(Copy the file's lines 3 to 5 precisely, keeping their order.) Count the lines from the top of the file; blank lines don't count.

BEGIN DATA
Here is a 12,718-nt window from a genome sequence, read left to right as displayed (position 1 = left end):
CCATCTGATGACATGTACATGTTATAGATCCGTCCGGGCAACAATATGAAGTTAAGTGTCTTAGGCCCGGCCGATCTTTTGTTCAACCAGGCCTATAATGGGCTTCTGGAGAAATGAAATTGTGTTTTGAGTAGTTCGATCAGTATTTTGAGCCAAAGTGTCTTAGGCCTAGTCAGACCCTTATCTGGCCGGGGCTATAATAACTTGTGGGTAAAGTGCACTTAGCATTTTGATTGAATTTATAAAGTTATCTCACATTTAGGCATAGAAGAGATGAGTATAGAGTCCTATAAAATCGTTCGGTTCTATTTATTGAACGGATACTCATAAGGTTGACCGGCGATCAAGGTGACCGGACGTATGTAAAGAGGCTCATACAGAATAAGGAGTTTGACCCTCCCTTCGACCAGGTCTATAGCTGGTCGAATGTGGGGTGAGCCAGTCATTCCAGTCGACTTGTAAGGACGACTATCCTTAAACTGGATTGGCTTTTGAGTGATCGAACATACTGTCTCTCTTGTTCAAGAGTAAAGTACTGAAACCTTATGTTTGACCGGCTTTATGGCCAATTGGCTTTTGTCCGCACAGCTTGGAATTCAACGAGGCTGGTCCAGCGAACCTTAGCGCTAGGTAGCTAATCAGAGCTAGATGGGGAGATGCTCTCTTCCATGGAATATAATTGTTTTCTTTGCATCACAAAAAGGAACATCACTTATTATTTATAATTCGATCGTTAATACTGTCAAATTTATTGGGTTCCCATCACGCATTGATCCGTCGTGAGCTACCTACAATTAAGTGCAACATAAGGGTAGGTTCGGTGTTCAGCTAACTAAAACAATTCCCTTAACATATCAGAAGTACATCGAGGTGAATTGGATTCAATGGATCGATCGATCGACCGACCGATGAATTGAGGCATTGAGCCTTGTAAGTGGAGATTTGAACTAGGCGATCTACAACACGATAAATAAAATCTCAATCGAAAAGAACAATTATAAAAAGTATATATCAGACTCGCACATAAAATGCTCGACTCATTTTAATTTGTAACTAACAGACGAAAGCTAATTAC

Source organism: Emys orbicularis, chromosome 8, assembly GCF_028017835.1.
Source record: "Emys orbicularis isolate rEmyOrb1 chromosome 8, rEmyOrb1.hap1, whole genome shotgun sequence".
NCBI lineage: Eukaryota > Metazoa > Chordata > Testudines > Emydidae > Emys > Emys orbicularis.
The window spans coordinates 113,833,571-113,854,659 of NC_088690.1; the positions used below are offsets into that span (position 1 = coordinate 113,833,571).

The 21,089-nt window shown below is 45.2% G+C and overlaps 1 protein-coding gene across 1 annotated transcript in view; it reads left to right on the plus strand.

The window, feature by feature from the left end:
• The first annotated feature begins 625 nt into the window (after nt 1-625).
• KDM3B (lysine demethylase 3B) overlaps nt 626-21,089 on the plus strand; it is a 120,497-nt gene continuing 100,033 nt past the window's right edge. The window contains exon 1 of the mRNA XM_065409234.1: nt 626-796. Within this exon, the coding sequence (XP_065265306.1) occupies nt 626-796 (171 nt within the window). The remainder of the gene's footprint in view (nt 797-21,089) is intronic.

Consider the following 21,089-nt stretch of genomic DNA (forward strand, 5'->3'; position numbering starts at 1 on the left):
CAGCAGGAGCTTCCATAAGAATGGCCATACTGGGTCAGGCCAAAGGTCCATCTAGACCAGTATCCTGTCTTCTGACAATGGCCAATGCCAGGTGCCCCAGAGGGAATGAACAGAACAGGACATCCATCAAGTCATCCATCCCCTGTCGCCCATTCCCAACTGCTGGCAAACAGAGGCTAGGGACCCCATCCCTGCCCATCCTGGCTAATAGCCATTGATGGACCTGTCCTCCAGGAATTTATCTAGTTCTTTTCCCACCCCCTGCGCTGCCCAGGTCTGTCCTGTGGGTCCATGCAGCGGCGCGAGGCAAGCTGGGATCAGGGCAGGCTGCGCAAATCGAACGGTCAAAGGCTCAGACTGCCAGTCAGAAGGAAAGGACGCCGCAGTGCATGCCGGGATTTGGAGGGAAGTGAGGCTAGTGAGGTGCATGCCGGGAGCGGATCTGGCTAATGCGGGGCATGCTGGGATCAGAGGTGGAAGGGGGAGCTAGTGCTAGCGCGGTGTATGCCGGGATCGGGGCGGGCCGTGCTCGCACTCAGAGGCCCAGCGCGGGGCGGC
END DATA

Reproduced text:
Source organism: Emys orbicularis, chromosome 8, assembly GCF_028017835.1.
Source record: "Emys orbicularis isolate rEmyOrb1 chromosome 8, rEmyOrb1.hap1, whole genome shotgun sequence".
NCBI lineage: Eukaryota > Metazoa > Chordata > Testudines > Emydidae > Emys > Emys orbicularis.